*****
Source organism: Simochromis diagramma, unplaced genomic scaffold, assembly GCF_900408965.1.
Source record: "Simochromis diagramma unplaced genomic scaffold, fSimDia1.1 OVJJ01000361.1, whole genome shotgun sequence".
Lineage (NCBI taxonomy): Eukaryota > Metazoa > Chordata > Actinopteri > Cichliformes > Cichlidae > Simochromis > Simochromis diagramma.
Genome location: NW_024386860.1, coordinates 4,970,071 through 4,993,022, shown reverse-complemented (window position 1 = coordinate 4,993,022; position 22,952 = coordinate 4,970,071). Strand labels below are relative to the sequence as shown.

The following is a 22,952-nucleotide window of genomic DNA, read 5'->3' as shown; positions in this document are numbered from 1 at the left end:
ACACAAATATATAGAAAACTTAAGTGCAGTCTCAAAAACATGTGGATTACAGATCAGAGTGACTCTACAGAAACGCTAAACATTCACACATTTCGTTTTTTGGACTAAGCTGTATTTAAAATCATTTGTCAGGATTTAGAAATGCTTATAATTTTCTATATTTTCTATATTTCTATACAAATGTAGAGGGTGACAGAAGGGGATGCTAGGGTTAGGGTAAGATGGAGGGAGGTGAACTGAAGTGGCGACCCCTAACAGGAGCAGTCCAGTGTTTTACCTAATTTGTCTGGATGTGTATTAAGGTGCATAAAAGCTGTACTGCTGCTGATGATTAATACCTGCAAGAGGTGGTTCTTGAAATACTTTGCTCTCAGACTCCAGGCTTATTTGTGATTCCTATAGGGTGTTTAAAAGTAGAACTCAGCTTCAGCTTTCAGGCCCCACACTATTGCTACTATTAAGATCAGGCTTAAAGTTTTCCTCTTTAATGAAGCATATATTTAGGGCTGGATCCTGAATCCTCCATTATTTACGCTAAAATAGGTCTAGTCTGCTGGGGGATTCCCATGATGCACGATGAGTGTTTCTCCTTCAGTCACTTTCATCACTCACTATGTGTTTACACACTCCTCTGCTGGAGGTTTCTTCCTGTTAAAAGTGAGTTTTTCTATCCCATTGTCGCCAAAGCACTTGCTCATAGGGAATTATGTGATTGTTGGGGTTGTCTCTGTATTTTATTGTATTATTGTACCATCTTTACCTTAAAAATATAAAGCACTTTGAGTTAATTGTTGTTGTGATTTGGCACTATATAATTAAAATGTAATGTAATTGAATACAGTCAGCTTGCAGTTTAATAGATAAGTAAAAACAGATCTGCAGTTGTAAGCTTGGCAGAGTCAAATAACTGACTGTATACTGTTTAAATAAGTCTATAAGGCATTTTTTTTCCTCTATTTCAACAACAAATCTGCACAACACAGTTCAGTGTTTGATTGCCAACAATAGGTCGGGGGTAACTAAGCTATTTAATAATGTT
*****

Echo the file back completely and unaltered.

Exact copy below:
Source organism: Simochromis diagramma, unplaced genomic scaffold, assembly GCF_900408965.1.
Source record: "Simochromis diagramma unplaced genomic scaffold, fSimDia1.1 OVJJ01000361.1, whole genome shotgun sequence".
Lineage (NCBI taxonomy): Eukaryota > Metazoa > Chordata > Actinopteri > Cichliformes > Cichlidae > Simochromis > Simochromis diagramma.
Genome location: NW_024386860.1, coordinates 4,970,071 through 4,993,022, shown reverse-complemented (window position 1 = coordinate 4,993,022; position 22,952 = coordinate 4,970,071). Strand labels below are relative to the sequence as shown.

The following is a 22,952-nucleotide window of genomic DNA, read 5'->3' as shown; positions in this document are numbered from 1 at the left end:
ACACAAATATATAGAAAACTTAAGTGCAGTCTCAAAAACATGTGGATTACAGATCAGAGTGACTCTACAGAAACGCTAAACATTCACACATTTCGTTTTTTGGACTAAGCTGTATTTAAAATCATTTGTCAGGATTTAGAAATGCTTATAATTTTCTATATTTTCTATATTTCTATACAAATGTAGAGGGTGACAGAAGGGGATGCTAGGGTTAGGGTAAGATGGAGGGAGGTGAACTGAAGTGGCGACCCCTAACAGGAGCAGTCCAGTGTTTTACCTAATTTGTCTGGATGTGTATTAAGGTGCATAAAAGCTGTACTGCTGCTGATGATTAATACCTGCAAGAGGTGGTTCTTGAAATACTTTGCTCTCAGACTCCAGGCTTATTTGTGATTCCTATAGGGTGTTTAAAAGTAGAACTCAGCTTCAGCTTTCAGGCCCCACACTATTGCTACTATTAAGATCAGGCTTAAAGTTTTCCTCTTTAATGAAGCATATATTTAGGGCTGGATCCTGAATCCTCCATTATTTACGCTAAAATAGGTCTAGTCTGCTGGGGGATTCCCATGATGCACGATGAGTGTTTCTCCTTCAGTCACTTTCATCACTCACTATGTGTTTACACACTCCTCTGCTGGAGGTTTCTTCCTGTTAAAAGTGAGTTTTTCTATCCCATTGTCGCCAAAGCACTTGCTCATAGGGAATTATGTGATTGTTGGGGTTGTCTCTGTATTTTATTGTATTATTGTACCATCTTTACCTTAAAAATATAAAGCACTTTGAGTTAATTGTTGTTGTGATTTGGCACTATATAATTAAAATGTAATGTAATTGAATACAGTCAGCTTGCAGTTTAATAGATAAGTAAAAACAGATCTGCAGTTGTAAGCTTGGCAGAGTCAAATAACTGACTGTATACTGTTTAAATAAGTCTATAAGGCATTTTTTTTCCTCTATTTCAACAACAAATCTGCACAACACAGTTCAGTGTTTGATTGCCAACAATAGGTCGGGGGTAACTAAGCTATTTAATAATGTT